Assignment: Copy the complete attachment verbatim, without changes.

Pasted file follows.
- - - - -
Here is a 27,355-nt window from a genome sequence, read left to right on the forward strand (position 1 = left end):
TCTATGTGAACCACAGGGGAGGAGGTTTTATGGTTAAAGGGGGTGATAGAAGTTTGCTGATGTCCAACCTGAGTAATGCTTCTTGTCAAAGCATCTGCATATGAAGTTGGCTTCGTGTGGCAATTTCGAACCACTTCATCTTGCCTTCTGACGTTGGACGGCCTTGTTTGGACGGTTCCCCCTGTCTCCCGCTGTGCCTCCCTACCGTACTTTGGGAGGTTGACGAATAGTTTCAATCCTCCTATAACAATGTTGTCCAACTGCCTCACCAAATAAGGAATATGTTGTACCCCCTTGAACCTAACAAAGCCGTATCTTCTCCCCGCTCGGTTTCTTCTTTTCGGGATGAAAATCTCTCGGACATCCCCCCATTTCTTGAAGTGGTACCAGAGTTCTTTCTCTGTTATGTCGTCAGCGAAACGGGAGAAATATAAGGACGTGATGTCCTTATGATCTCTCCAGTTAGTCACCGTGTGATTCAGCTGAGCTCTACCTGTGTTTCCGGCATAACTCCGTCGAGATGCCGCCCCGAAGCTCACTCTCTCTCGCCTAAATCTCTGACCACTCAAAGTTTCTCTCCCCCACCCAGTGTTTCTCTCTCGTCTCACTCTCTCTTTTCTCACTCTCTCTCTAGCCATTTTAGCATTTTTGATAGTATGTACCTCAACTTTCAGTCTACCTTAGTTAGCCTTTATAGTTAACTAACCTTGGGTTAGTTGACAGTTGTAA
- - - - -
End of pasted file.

Here is a 27,355-nt window from a genome sequence, read left to right on the forward strand (position 1 = left end):
TCTATGTGAACCACAGGGGAGGAGGTTTTATGGTTAAAGGGGGTGATAGAAGTTTGCTGATGTCCAACCTGAGTAATGCTTCTTGTCAAAGCATCTGCATATGAAGTTGGCTTCGTGTGGCAATTTCGAACCACTTCATCTTGCCTTCTGACGTTGGACGGCCTTGTTTGGACGGTTCCCCCTGTCTCCCGCTGTGCCTCCCTACCGTACTTTGGGAGGTTGACGAATAGTTTCAATCCTCCTATAACAATGTTGTCCAACTGCCTCACCAAATAAGGAATATGTTGTACCCCCTTGAACCTAACAAAGCCGTATCTTCTCCCCGCTCGGTTTCTTCTTTTCGGGATGAAAATCTCTCGGACATCCCCCCATTTCTTGAAGTGGTACCAGAGTTCTTTCTCTGTTATGTCGTCAGCGAAACGGGAGAAATATAAGGACGTGATGTCCTTATGATCTCTCCAGTTAGTCACCGTGTGATTCAGCTGAGCTCTACCTGTGTTTCCGGCATAACTCCGTCGAGATGCCGCCCCGAAGCTCACTCTCTCTCGCCTAAATCTCTGACCACTCAAAGTTTCTCTCCCCCACCCAGTGTTTCTCTCTCGTCTCACTCTCTCTTTTCTCACTCTCTCTCTAGCCATTTTAGCATTTTTGATAGTATGTACCTCAACTTTCAGTCTACCTTAGTTAGCCTTTATAGTTAACTAACCTTGGGTTAGTTGACAGTTGTAA